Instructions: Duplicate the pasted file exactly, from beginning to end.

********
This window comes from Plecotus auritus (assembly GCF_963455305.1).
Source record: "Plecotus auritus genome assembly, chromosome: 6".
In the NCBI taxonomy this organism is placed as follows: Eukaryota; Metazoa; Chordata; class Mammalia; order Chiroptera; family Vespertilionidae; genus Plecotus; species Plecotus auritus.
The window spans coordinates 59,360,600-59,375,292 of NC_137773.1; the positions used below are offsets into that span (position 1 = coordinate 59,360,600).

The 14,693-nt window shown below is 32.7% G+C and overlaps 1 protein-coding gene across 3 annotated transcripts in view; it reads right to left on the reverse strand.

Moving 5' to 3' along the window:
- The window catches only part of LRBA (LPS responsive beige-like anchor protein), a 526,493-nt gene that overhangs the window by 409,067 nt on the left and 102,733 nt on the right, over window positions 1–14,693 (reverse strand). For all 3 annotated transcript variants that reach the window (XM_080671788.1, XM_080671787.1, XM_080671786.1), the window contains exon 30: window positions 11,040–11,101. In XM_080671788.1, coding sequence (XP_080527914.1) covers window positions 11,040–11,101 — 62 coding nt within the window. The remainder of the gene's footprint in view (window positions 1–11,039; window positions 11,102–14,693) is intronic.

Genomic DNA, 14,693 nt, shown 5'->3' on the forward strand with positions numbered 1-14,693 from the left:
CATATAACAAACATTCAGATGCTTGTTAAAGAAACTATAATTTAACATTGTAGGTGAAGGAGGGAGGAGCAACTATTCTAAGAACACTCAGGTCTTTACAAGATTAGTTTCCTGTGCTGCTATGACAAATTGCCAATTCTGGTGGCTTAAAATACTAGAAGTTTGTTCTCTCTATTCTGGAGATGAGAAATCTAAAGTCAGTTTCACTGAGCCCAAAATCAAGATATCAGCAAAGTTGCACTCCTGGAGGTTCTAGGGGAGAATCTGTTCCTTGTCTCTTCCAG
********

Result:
This window comes from Plecotus auritus (assembly GCF_963455305.1).
Source record: "Plecotus auritus genome assembly, chromosome: 6".
In the NCBI taxonomy this organism is placed as follows: Eukaryota; Metazoa; Chordata; class Mammalia; order Chiroptera; family Vespertilionidae; genus Plecotus; species Plecotus auritus.
The window spans coordinates 59,360,600-59,375,292 of NC_137773.1; the positions used below are offsets into that span (position 1 = coordinate 59,360,600).

The 14,693-nt window shown below is 32.7% G+C and overlaps 1 protein-coding gene across 3 annotated transcripts in view; it reads right to left on the reverse strand.

Moving 5' to 3' along the window:
- The window catches only part of LRBA (LPS responsive beige-like anchor protein), a 526,493-nt gene that overhangs the window by 409,067 nt on the left and 102,733 nt on the right, over window positions 1–14,693 (reverse strand). For all 3 annotated transcript variants that reach the window (XM_080671788.1, XM_080671787.1, XM_080671786.1), the window contains exon 30: window positions 11,040–11,101. In XM_080671788.1, coding sequence (XP_080527914.1) covers window positions 11,040–11,101 — 62 coding nt within the window. The remainder of the gene's footprint in view (window positions 1–11,039; window positions 11,102–14,693) is intronic.

Genomic DNA, 14,693 nt, shown 5'->3' on the forward strand with positions numbered 1-14,693 from the left:
CATATAACAAACATTCAGATGCTTGTTAAAGAAACTATAATTTAACATTGTAGGTGAAGGAGGGAGGAGCAACTATTCTAAGAACACTCAGGTCTTTACAAGATTAGTTTCCTGTGCTGCTATGACAAATTGCCAATTCTGGTGGCTTAAAATACTAGAAGTTTGTTCTCTCTATTCTGGAGATGAGAAATCTAAAGTCAGTTTCACTGAGCCCAAAATCAAGATATCAGCAAAGTTGCACTCCTGGAGGTTCTAGGGGAGAATCTGTTCCTTGTCTCTTCCAG